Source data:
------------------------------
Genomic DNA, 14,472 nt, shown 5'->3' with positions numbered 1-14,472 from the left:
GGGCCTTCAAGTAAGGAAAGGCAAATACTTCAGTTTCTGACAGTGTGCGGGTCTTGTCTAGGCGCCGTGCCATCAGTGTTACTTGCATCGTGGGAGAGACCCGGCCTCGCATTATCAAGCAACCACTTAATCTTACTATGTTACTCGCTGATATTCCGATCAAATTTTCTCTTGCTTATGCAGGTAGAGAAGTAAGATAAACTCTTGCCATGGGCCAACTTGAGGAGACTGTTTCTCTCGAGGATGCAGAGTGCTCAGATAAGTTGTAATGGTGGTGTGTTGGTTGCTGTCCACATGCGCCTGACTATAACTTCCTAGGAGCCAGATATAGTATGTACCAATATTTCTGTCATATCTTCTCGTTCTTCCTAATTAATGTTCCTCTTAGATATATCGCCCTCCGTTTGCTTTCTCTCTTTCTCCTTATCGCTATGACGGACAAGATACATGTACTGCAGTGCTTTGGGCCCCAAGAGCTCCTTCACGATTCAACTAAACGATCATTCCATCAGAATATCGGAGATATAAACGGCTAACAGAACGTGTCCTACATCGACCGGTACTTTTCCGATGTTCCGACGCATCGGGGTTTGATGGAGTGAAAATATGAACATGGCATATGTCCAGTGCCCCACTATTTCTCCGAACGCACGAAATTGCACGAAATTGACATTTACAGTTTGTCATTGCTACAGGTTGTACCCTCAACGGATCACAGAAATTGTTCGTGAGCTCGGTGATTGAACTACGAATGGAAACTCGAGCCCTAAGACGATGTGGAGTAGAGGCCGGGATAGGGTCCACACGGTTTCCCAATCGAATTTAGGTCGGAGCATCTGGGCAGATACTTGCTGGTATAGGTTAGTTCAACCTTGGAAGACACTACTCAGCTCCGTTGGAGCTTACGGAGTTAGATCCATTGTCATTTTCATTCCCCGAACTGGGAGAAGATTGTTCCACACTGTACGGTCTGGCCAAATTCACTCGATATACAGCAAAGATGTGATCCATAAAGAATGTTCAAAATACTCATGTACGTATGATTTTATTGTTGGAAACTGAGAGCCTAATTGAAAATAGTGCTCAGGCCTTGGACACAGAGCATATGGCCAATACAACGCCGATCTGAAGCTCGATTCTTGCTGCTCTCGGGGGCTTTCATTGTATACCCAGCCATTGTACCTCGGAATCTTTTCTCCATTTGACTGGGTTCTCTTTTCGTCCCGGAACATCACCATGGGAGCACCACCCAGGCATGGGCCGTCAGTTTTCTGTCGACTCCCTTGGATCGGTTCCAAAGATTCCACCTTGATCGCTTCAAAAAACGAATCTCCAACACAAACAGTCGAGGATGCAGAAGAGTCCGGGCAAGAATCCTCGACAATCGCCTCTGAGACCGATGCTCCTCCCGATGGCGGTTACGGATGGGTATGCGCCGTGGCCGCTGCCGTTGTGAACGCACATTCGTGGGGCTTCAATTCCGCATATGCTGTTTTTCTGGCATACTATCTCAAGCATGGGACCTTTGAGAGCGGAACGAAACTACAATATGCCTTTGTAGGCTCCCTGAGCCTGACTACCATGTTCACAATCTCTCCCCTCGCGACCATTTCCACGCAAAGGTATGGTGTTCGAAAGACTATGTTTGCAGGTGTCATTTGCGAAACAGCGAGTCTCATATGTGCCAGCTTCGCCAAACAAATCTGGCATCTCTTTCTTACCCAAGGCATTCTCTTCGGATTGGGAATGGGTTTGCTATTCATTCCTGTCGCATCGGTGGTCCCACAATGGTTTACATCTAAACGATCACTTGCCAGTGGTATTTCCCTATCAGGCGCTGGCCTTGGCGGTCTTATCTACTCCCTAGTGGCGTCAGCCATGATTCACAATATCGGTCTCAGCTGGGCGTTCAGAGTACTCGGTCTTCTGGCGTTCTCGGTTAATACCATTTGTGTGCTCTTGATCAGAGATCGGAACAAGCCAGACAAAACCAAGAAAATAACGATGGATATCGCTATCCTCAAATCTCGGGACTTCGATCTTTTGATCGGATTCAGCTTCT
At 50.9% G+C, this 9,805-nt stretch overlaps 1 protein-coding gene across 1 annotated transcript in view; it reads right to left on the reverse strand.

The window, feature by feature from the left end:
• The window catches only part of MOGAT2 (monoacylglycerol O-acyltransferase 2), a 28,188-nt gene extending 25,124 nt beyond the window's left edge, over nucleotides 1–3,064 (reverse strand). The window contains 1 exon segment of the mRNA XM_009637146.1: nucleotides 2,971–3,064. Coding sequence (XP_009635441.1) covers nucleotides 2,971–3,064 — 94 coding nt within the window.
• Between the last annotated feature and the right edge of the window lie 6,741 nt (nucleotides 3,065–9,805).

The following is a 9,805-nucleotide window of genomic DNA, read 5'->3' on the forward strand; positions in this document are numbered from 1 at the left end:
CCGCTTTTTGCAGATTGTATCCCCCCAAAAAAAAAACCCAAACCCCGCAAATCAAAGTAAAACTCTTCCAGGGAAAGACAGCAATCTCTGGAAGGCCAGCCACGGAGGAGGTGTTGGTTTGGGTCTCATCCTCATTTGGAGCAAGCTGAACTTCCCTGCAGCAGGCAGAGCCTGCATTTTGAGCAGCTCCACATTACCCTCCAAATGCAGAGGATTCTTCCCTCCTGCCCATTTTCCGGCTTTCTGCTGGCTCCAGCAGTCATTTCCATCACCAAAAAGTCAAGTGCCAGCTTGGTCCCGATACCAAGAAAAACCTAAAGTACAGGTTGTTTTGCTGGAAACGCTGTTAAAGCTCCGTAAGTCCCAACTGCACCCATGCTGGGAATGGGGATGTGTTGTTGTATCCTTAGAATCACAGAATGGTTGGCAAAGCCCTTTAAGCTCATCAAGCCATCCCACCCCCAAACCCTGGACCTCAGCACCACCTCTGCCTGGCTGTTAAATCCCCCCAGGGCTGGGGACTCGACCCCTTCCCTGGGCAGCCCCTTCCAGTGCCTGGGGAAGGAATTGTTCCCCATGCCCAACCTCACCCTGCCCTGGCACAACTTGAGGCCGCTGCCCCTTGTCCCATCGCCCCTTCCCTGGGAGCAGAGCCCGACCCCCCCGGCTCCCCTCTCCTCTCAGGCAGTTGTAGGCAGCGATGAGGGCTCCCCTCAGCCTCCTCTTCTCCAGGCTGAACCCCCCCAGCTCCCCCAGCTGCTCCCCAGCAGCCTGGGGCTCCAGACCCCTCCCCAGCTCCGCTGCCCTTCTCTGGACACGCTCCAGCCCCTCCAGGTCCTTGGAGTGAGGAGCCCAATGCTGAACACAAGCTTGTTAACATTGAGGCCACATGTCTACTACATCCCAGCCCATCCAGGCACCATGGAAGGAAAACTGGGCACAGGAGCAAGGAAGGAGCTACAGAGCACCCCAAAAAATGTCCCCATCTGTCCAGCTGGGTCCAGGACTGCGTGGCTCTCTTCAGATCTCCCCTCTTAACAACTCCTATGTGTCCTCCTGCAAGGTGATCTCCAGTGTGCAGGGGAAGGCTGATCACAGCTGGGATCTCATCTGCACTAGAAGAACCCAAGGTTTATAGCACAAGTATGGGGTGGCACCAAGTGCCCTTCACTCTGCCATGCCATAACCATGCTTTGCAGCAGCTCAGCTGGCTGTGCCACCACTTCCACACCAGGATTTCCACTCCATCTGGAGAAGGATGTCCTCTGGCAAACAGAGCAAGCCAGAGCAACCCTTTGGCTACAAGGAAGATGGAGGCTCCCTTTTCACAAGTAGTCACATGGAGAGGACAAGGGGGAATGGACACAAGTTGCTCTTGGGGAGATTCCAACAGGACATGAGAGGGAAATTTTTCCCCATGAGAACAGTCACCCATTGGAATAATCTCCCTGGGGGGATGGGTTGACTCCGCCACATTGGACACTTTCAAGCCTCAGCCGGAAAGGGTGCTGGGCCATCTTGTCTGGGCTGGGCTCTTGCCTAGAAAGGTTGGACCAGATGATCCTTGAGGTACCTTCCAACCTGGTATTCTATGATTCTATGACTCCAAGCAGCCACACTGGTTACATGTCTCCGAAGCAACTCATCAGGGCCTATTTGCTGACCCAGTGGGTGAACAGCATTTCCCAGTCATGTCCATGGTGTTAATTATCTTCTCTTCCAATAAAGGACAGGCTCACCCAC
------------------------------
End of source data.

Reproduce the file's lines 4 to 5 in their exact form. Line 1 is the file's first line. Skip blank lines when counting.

The window, feature by feature from the left end:
• The window catches only part of MOGAT2 (monoacylglycerol O-acyltransferase 2), a 28,188-nt gene extending 25,124 nt beyond the window's left edge, over nucleotides 1–3,064 (reverse strand). The window contains 1 exon segment of the mRNA XM_009637146.1: nucleotides 2,971–3,064. Coding sequence (XP_009635441.1) covers nucleotides 2,971–3,064 — 94 coding nt within the window.